Positioning and Stable Markets

In my last post, I touched on the importance of being in first or second place in your market.  It makes sense at a basic level, after all, the higher your market share, the more products or services you sell.  Thought leaders agree.  Authors like Al Ries and Jack Trout repeat it time and time again.  Jack Welch held this concept as gospel and insisted that business units in GE’s portfolio had to be first or second in the market, or else they would be dismantled.  It all seems pretty cut and dried, right?

The problem is, unless you’re launching a product in an entirely new category, you’re unlikely to ever start in first or second place.  Does this mean that you’re out of luck?  The answer, as in most marketing discussions, is “it depends”.  If you’re coming into the cola market, for example, you’re problem out of luck.  You may be able to make some money as niche product or private label, but you’ll be competing on costs and enjoy slim margins.  If the market isn’t so neatly settled, then you’ve got a chance to make your mark, especially if you can leverage equity from an adjoining sector.  For example, when Barnes and Noble announced its upcoming e-reader, people listened.  People may know Amazon’s Kindle well (and therefore recognize its positioning), but the numerous smaller name readers haven’t made as much of a dent in the market or the customer’s mind share.

What is the critical difference between the soft drink and e-book examples?  In the first, there are already two competitors that dominate market share (Coke and Pepsi account for about 75% of the soft drink market), whereas this is not the case in the e-book market.  To throw some jargon around, the soft drink market is more stable than the e-book reader market.

Stable markets are not defined by specific market share values, but by the ratio of market share of competitors.  In other words, it’s not as important to be big as it is to be bigger than the next guy.  (It’s like the adage that you don’t have to be faster than the bear, you just have to be faster than the guy next to you.)  Theoretical stable market structures have been historically defined by size ratios of 0.5 to 0.6.  A 0.5 size ratio, for example, means that the second place product (market challenger) has half the share of the first place product (market leader), the third place product (market follower) has half the market share of the second place product, and the remaining share is made up of niche products.  This arrangement is best known as the Boston Consulting Group’s “Rule of Three and Four” and describes a market whose leading competitors have market shares of 50%, 25, and 13%, respectively.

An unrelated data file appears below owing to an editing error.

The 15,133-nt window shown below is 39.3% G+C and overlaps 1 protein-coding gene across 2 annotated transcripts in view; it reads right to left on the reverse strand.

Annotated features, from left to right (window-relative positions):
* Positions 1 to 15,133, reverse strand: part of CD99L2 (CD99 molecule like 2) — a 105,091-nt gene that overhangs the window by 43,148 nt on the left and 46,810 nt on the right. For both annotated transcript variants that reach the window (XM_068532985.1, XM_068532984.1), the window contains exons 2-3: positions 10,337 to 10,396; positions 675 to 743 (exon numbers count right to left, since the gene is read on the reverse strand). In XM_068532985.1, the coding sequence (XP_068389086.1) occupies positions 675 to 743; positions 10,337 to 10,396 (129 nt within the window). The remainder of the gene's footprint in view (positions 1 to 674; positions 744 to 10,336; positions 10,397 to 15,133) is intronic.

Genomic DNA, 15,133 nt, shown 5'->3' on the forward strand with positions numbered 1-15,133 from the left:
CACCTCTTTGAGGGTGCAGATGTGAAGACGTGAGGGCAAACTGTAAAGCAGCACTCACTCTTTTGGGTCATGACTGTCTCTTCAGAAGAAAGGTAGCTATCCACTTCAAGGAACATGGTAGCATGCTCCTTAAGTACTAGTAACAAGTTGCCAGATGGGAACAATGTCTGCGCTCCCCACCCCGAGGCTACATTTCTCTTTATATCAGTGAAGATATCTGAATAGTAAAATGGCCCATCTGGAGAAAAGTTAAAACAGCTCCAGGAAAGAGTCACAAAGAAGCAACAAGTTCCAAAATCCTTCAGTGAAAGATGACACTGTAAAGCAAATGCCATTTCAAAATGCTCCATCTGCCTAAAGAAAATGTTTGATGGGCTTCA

The soft drink market has a size ratio of about 0.6: Coca-Cola has about 40% of the market, Pepsi has about 30%, and Cadbury-Schweppes has about 20%.  I haven’t been able to find e-book reader market share data, my my guess is that the distribution is not so neat (i.e., mathematically semi-logarithmic).  While Amazon’s Kindle is in the public eye, why do we hear so little about Sony’s reader?  Judging from the amount of talk, the positioning is not there, and so market share is likely fleeting.

So, what does this mean to you?  Understanding what arrangements of market shares are more malleable gives the market entrant an gauge of how successful he or she can be.  If the existing players haven’t settled in in the consumers’ pantries, they probably haven’t settled into the consumers’ minds.  Market share data isn’t that hard to come by, especially if you’re willing to spend a few dollars on it, and it’s a good first step in your research.

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